For those of you who regularly read my articles, you already know that I spend a considerable percentage of my time training sales leaders how to coach. When managers and leaders are first introduced to coaching, they usually believe they are already doing it. They are coaching in some manner all day, blocking and tackling, giving advice, and keeping deals moving along. Including those components isn't wrong but gives the definition wide latitude and limits the great potential of excellent coaching.
To violently twist the words of the James Bond character Vesper Lynd, speaking to Bond in Casino Royale, "There is coaching and coaching, this is the latter. And if you want your people to make constant incremental improvements to their skills, I'll need you performing at your best." I told you it was twisted. It turns out coaching is a term that describes a wide variety of activities and it's important to make the distinction up front to help leaders bring about the changes they envision for their team much faster and in a way that makes improvements stick.
Coaching can be all those things mentioned above, and it can be on-demand, in the moment, or solving an immediate problem. But there's a certain kind of coaching that, when adopted as defined, dramatically changes the outcomes. First, ask the following questions about coaching.
7 Questions to Evaluate Your Coaching Process
- Will it help my rep improve?
- Does it identify a competency or selling DNA for their specific situation?
- Is there a lesson learned or takeaway that could be written down?
- Does anyone review and critique my coaching?
- Am I following a coaching process?
- Is my coaching tied to a sales process?
- Are my reps getting demonstrably better?
What about before you hire them? Is there anything you can look for in the candidate, the existence of which promotes the kind of coaching environment you are building? After all, there are coaches and coachees. You're hiring the latter. When selecting new salespeople, there are important characteristics possessed by some candidates that will contribute to your environment of constant learning and incremental improvements.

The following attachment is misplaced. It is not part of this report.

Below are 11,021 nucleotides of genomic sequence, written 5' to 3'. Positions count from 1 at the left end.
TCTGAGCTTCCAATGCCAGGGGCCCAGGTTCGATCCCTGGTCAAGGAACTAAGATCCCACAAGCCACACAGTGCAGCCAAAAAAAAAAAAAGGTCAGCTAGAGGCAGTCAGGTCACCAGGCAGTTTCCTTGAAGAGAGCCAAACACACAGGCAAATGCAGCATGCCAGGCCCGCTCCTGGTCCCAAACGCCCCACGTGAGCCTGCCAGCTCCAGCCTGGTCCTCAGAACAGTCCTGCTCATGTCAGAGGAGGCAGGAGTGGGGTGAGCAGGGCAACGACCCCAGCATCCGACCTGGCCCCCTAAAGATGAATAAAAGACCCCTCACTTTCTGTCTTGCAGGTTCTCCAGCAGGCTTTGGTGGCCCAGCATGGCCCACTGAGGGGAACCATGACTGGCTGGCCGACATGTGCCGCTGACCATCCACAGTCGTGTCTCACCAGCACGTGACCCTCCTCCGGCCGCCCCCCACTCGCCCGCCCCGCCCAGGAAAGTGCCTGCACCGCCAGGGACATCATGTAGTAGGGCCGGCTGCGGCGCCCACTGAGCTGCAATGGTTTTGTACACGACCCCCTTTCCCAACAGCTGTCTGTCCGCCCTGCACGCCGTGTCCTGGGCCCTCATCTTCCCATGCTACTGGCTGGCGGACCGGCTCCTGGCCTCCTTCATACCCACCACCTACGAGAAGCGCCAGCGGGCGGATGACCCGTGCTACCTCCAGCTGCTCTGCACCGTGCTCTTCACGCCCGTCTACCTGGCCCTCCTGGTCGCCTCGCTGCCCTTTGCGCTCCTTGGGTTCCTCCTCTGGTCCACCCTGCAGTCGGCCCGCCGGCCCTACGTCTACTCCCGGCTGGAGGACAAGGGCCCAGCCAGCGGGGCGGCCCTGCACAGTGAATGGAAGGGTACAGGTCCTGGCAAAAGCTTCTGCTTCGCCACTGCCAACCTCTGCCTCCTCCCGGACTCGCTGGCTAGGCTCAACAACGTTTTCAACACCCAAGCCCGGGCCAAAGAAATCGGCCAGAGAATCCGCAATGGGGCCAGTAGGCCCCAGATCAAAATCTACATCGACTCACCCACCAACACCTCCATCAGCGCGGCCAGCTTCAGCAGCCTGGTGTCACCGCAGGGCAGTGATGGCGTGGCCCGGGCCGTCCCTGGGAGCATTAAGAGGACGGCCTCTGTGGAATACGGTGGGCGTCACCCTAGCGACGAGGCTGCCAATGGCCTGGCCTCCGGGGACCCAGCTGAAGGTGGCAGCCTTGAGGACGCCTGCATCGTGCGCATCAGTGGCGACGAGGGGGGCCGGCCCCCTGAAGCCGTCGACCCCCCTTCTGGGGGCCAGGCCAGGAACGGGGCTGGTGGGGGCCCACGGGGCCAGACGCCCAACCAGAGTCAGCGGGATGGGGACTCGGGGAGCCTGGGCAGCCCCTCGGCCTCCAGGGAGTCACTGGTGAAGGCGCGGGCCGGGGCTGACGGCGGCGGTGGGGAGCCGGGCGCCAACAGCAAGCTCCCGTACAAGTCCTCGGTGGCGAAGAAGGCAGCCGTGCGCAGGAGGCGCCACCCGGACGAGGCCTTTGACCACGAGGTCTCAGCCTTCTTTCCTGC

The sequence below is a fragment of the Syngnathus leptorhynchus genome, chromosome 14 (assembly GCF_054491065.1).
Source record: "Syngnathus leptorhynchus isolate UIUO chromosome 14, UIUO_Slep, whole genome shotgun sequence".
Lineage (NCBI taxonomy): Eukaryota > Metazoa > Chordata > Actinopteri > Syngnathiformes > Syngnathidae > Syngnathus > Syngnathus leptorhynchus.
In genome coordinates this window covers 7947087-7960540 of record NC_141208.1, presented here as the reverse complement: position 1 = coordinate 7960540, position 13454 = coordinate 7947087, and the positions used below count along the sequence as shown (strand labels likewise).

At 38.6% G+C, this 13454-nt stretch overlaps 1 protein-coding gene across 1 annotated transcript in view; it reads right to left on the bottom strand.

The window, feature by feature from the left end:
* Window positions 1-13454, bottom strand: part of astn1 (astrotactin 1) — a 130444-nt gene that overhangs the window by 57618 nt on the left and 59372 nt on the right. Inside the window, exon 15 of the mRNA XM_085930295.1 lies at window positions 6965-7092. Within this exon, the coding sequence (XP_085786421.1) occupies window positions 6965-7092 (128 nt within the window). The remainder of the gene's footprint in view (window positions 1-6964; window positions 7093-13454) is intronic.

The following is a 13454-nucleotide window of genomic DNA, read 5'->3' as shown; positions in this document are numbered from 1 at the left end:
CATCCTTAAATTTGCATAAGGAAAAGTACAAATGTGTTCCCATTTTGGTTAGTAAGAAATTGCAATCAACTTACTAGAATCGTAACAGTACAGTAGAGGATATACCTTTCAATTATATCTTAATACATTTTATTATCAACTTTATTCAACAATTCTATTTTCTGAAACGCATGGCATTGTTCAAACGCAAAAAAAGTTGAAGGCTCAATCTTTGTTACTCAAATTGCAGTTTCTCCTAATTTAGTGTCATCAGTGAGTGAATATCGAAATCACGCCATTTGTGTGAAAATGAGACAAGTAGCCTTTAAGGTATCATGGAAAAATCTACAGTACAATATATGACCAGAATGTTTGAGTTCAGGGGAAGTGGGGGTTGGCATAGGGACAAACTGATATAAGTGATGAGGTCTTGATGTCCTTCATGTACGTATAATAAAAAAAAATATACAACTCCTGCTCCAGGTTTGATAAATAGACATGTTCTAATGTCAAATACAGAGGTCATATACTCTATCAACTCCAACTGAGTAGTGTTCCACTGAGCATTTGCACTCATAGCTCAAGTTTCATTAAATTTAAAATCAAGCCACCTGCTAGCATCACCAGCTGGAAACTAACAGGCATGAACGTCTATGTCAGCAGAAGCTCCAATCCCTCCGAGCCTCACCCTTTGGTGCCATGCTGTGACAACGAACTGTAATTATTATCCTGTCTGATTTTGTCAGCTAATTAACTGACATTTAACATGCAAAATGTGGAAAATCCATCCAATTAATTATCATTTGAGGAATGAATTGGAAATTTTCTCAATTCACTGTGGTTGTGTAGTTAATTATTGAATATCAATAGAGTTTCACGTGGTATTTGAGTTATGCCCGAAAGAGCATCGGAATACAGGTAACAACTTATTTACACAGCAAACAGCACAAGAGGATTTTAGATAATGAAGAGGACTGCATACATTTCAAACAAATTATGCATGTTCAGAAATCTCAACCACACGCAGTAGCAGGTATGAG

5 Critical Candidate Attributes Required for Coaching
- Is the candidate coachable?
- Do they make excuses or do they take responsibility for their outcomes?
- Do they come to work every day ready to perform at their best?
- How much discomfort will they endure to become better?
- Do they have the minimum required selling skills, DNA, and will-to-sell to be recommended for consideration for the position?
The first four candidate attributes above are also components of the sales DNA for that individual. While sales DNA is different than sales skills, many believe it's more difficult to modify DNA than to learn a specific skill. That used to be the case, but now you can simply use the Sales DNA Modifier, which is available as an online subscription for just $119/year and comes with a money-back guarantee. Check it out here. Companies invest tens and hundreds of thousands to teach their people selling skills. But even after they learn the skills, it's their DNA that prevents them from using them. At $119 for a one-year subscription, there isn't a more cost-effective method for improving your team than this.
And finally, while there are many types of coaching, we want to know the components of good sales coaching that contribute most to the primary outcome of creating an environment of constant improvement? For this, we need something more formal.
7 Key Components of Effective Sales Coaching
- Regular scheduled time, on the calendar
- One-on-one (usually) but sometimes in groups
- Appropriate length of time for the type of business, usually 30 minutes
- Answers key questions that allow anyone to understand the outcome of the coaching session
- Always one opportunity is discussed. It's not a sales meeting, nor a pipeline review.
- Effective use of role playing
- Written lessons learned
Sales management best practices now require managers to spend close to 50% of their time coaching. If they "can't," reassess your priorities. There are few things more important for a manager than ensuring that their team produces the outputs for which the manager is held responsible. My dad used to spray Gumout into the carburetor of small engines that wouldn't start. It's a combustion accelerant and it always worked. Coaching, in turn, is the accelerant to fire up your sales team to reach heights you once only imagined.
If you want to improve your sales leadership skills and learn how elite sales managers coach, motivate, and hold their people accountable, come to our highly-acclaimed two-day Sales Leadership Intensive coming up June 4th and 5th. Group size is limited to ensure optimal participation and learning. There are still some seats available. Click here to learn more about the event.
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Photo Credit: Le Moal Olivier (123RF.com)